1. Sample leaves should be crushed into small pieces and put in a mortar for pestle grinding. Add solvent and keep using the pestle to crush.

  2. Then, carefully draw a pencil line 1 cm from the bottom of the chromatography paper, spot a little amount of leaf extract repeatedly onto the centre of the line, and let each spot dry. 

  3. Make sure the paper dips into the solvent but the spot of leaf extract doesn't by suspending it using a pin attached to a bung within a test tube with a 1 cm depth of solvent. 

  4. The solvent is allowed to run up the paper until it is close to the bung, at which point the paper is removed. The solvent's location is marked, and the paper is allowed to dry. 

  5. The final chromatography paper is known as a chromatogram, and it may be photographed to determine the exact position of each pigment. Next, determine the Rf value for each pigment spot on the chromatogram.

  6. The retention factor is pronounced Rf. The retention factor is calculated by dividing the component's travel distance by the solvent's travel distance.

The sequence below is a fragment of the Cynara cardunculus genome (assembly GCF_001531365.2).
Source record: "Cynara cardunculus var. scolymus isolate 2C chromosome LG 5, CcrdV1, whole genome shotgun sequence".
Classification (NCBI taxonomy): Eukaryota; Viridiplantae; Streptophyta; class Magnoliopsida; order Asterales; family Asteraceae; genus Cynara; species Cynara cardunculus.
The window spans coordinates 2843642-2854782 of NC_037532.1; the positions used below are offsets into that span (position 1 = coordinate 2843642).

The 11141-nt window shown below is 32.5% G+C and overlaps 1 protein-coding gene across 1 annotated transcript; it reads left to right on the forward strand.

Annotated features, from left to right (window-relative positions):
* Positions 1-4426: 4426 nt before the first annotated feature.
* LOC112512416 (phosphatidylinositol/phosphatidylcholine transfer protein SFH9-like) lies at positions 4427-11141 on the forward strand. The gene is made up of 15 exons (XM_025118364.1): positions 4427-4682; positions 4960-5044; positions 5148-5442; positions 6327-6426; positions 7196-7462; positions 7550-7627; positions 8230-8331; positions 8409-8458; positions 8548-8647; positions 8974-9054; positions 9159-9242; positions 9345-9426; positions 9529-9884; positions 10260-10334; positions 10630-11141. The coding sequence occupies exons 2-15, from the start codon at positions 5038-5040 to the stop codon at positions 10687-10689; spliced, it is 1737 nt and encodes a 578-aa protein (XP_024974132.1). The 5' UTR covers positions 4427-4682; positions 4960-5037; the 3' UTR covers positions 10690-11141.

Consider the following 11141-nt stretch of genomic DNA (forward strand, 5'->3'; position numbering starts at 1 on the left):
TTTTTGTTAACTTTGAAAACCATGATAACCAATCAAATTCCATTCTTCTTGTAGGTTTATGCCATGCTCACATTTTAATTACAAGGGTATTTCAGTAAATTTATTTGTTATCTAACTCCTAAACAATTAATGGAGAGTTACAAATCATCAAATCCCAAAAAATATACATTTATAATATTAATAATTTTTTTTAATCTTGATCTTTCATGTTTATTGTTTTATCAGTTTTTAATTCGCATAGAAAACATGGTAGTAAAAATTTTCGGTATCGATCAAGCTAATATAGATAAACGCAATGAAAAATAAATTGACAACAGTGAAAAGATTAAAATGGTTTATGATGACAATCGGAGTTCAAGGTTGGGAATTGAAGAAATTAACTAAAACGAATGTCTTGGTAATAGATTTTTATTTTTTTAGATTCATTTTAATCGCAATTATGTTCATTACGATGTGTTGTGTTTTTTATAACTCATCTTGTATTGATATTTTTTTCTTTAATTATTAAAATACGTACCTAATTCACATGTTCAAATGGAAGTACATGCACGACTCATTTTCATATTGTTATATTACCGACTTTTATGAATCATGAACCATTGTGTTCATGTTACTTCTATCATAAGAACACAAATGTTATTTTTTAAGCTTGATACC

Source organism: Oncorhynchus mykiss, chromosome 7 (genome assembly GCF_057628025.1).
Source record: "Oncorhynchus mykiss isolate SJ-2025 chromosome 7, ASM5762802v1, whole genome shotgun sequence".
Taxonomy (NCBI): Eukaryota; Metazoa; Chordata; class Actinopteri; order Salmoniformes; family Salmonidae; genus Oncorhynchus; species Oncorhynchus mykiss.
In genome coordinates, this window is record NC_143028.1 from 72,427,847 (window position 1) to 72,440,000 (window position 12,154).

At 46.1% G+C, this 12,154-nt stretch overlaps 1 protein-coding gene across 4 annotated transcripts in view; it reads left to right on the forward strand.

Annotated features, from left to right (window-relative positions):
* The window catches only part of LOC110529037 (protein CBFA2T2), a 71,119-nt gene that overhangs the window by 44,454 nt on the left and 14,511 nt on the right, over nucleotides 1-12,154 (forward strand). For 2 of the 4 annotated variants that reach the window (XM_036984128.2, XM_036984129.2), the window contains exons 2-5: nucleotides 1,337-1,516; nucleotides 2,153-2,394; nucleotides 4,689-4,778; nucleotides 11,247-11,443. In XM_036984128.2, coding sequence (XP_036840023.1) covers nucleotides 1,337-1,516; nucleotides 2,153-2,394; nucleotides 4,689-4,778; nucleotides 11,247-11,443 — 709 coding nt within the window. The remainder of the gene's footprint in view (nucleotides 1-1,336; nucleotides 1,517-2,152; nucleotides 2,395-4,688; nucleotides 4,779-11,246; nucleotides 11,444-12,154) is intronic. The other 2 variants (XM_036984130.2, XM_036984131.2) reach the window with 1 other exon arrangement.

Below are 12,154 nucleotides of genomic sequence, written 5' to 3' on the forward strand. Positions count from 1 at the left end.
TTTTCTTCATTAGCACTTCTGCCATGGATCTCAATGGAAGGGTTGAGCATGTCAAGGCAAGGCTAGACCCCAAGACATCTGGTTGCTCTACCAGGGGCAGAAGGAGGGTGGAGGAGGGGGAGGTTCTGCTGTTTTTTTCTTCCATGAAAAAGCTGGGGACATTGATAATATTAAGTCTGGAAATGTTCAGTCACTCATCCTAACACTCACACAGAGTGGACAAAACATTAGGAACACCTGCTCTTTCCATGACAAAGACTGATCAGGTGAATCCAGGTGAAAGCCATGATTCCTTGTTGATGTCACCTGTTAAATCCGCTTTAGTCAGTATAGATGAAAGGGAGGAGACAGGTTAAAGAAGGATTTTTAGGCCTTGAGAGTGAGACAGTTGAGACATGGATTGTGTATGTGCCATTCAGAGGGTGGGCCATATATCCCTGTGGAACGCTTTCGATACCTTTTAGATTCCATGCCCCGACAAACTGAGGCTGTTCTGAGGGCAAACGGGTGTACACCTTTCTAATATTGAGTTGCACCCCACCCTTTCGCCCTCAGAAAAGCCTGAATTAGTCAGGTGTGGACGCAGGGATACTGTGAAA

The colour dissolves as the alcohol goes through the filter paper. Some pigments in the leaf travel more quickly than others because of their properties. 

The pigment's movement rate is measured by the Rf (retention factor) value. Rf value = distance transported by pigment from origin to centre of pigment spot/distance from the origin to the solvent front. By applying this formula, you can determine the Rf value.

Separation of Plant Pigments by Paper Chromatography

The pigments in the plant's leaf are separated by paper chromatography, i.e., separation chromatography. It is the same as a leaf chromatography experiment. The process of paper chromatography is also the same as the leaf chromatography experiment. 

Separation of Chlorophyll Pigments by Paper Chromatography